There are exceptions such as John Coltrane but when you reach that level then maybe you can explore other options but until you reach that level it’s best, in my opinion to stick to one and develop a sound on it and learn to play it and learn to be happy with what you have. But for many, the mindset has changed and the emphasis on equipment and the need for instant gratification has grown out of proportion to the dedication it takes to be a truly great artist.

Mike Brecker sounded fantastic and modern and dynamic on a closed tip-opening mouthpiece, an old four star model Link. He sounded fantastic on any mouthpiece because he transcended his gear. That’s what great players do and certainly nobody is going to know which neck you’re using one night on the gig but people will take notice if you play original and dynamic lines. I know a player from NYC now residing in CA who doesn’t have a pleasing tone to my personal ear but his ideas are so exciting I don’t want to stop listening to him! His playing is dynamic and his ideas are always fresh. I’ve heard players of debatable quality complain about Jackie Mclean’s intonation but few players ever reach the soulfulness, originality and excitement as he did not to mention his humanistic qualities.

However, a contributing factor to this equipment frenzy may be due to the fact that there is so much sub-standard gear on the market causing players to be missing something in their sound which perpetuates a craving causing a player to be in a constant search and it could also be that the internet has popularized players who are quick to delve out advice who lack a discerning ear and taste which has eroded the quality of music. As with most people, many musicians lack taste and finesse. Furthermore, the newer brands of musical equipment, while may be more in tune, louder and responsive has been manufactured to be easier to play therefore causing an instantaneous attraction to it which doesn’t enable the player to phrase like something that requires more effort and requires less use of one’s body causing a lack of individual tone among many musicians. Our individuality is being lost due to laziness and a lust for volume and quick response.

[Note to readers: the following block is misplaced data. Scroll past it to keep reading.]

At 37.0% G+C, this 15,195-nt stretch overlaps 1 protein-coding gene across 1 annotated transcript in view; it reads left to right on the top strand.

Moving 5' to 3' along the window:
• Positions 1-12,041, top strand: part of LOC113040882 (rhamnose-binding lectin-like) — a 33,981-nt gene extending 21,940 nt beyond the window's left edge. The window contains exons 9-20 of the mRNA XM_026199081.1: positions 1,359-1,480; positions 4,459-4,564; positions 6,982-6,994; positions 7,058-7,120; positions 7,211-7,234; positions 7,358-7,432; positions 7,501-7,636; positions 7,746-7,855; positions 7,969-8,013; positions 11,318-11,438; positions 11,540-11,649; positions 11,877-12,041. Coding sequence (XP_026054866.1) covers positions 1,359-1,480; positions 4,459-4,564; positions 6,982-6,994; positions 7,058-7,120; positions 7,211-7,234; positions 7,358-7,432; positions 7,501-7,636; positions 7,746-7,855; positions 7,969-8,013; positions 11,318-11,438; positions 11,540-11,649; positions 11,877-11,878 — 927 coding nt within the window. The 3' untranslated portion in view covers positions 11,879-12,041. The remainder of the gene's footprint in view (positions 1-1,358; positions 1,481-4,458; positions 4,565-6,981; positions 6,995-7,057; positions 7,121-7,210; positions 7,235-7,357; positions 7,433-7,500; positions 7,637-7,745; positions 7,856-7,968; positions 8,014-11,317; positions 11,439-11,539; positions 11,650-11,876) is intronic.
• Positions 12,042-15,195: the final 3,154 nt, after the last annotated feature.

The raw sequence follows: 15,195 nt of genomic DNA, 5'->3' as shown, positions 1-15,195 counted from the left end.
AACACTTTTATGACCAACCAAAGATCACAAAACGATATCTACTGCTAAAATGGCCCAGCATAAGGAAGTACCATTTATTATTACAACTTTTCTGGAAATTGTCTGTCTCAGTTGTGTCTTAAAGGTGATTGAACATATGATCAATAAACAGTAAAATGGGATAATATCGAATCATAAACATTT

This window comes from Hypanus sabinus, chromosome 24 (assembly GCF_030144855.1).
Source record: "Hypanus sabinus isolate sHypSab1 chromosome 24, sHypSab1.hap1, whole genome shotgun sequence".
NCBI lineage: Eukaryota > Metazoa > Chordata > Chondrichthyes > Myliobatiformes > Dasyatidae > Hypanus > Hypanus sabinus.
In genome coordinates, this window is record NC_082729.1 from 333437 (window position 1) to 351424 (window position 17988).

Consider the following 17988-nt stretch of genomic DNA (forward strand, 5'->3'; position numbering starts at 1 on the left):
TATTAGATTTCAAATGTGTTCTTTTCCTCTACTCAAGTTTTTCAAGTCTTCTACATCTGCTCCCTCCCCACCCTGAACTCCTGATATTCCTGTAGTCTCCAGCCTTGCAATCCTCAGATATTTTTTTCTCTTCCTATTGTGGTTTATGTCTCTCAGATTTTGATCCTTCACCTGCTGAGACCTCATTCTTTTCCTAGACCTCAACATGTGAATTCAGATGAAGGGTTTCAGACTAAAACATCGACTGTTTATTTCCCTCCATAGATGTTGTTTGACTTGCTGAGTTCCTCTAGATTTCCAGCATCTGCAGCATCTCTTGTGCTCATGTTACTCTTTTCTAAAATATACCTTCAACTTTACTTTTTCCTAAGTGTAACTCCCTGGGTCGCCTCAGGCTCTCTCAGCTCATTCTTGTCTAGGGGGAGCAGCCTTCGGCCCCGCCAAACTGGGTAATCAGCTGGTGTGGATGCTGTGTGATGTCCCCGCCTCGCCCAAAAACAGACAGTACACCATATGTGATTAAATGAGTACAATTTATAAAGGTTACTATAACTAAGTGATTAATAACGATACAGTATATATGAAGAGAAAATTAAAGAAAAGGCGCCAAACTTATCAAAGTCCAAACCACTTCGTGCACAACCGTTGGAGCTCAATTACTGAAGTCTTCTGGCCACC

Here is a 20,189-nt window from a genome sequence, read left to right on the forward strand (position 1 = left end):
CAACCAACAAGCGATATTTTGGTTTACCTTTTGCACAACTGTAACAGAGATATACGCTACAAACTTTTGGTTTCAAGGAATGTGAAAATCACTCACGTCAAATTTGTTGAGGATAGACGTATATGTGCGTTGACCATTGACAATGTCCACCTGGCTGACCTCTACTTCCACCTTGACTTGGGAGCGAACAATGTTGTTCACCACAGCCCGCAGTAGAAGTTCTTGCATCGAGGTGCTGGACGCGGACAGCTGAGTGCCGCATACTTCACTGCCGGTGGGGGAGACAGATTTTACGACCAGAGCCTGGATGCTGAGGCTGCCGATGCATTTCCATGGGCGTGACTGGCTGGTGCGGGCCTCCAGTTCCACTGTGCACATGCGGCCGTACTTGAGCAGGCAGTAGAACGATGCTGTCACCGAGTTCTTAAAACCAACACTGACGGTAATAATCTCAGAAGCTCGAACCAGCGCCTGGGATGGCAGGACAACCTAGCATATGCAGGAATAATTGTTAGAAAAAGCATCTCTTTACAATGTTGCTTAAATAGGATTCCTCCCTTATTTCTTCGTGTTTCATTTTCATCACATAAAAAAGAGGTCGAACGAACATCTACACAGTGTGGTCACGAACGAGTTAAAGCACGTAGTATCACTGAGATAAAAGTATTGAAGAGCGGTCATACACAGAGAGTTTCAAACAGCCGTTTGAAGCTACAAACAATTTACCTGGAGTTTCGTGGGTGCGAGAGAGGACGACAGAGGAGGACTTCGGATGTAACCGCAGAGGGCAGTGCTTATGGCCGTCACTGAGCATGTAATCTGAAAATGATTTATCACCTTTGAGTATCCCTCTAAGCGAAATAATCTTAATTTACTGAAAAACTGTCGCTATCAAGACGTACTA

Tone, while important, is not as important as playing creative and exciting ideas but it’s a lot more work to do that than to switch gear. For most it requires introspection and nurturing one’s talent away from their instrument.

There are other things you can do such as psychoanalysis, meditation, chanting, yoga, reading inspiring things, pray, FOCUS. I know a group of pianists that do Qi-Gong and Tai Chi. Learn to get in the zone and not reach outside of yourself. Herbie Hancock chants, Sonny Rollins has meditated since the sixties. I studied for many years with jazz piano great Sal Mosca, a Lennie Tristano student, and he recommended to his students that they all pursue psychoanalysis. My advice after seeing so many saxophone players search for that “special” mouthpiece is to find one good mouthpiece then stick to it. It takes a long time to learn how to play a mouthpiece since every time you switch reeds it’s like switching mouthpieces. A piece of equipment should be a vehicle to the sound you hear in your head, it’s not there to alter your personal sound per se and volume should be a secondary consideration but I’ve seen thousands of saxophone players get so hung up on very small differences between two or more mouthpieces, differences that are eclipsed by different reeds that they miss the point of the music itself. Musicians frequently get so obsessed on miniscule difference between two pieces of gear they miss the point of creating beautiful music. Piano players rarely switch pianos and know that playing an instrument like a Steinway as opposed to a Yamaha takes time to cultivate the tone, to draw the sound out of the instrument thereby creating a unique and beautiful sound.

While I believe that there’s a lot of sub-par mouthpieces available, that special mouthpiece is a myth and while you may experience a dramatic result in two mouthpieces of very different designs, nobody will know if you’re playing gear of similar design and nobody is going to know it if you’re playing your 82XXX Mark VI or your 125XXX VI, nobody. Sonny has been playing his re-lacquered 132XXX VI for fifty years and equipment doesn’t interest him because he’s dedicated to the music in a profound way. Vladimir Horowitz played the same piano from the early 40’s up until his death in 89. Mike Brecker, played his 86XXX VI for decades and when that got out everyone searched and paid a premium for them but when Mike flew out to Tenor Madness to find a second horn since his was failing from the beating he gave it, he found that Randy Jones had covered the serial numbers with black tape. After several days of trying horns Mike settled on one and when he pulled the tape off found that it was a 125XXX. Myths such as certain serial number horns being superior permeate musician’s worlds and distracts them from their primary purpose and to give you an idea of the dedication it takes to be great, Mike told me that he listened to Coltrane records so much that they turned red. Sonny practiced endlessly on a bridge and went to India to find himself. I could go on.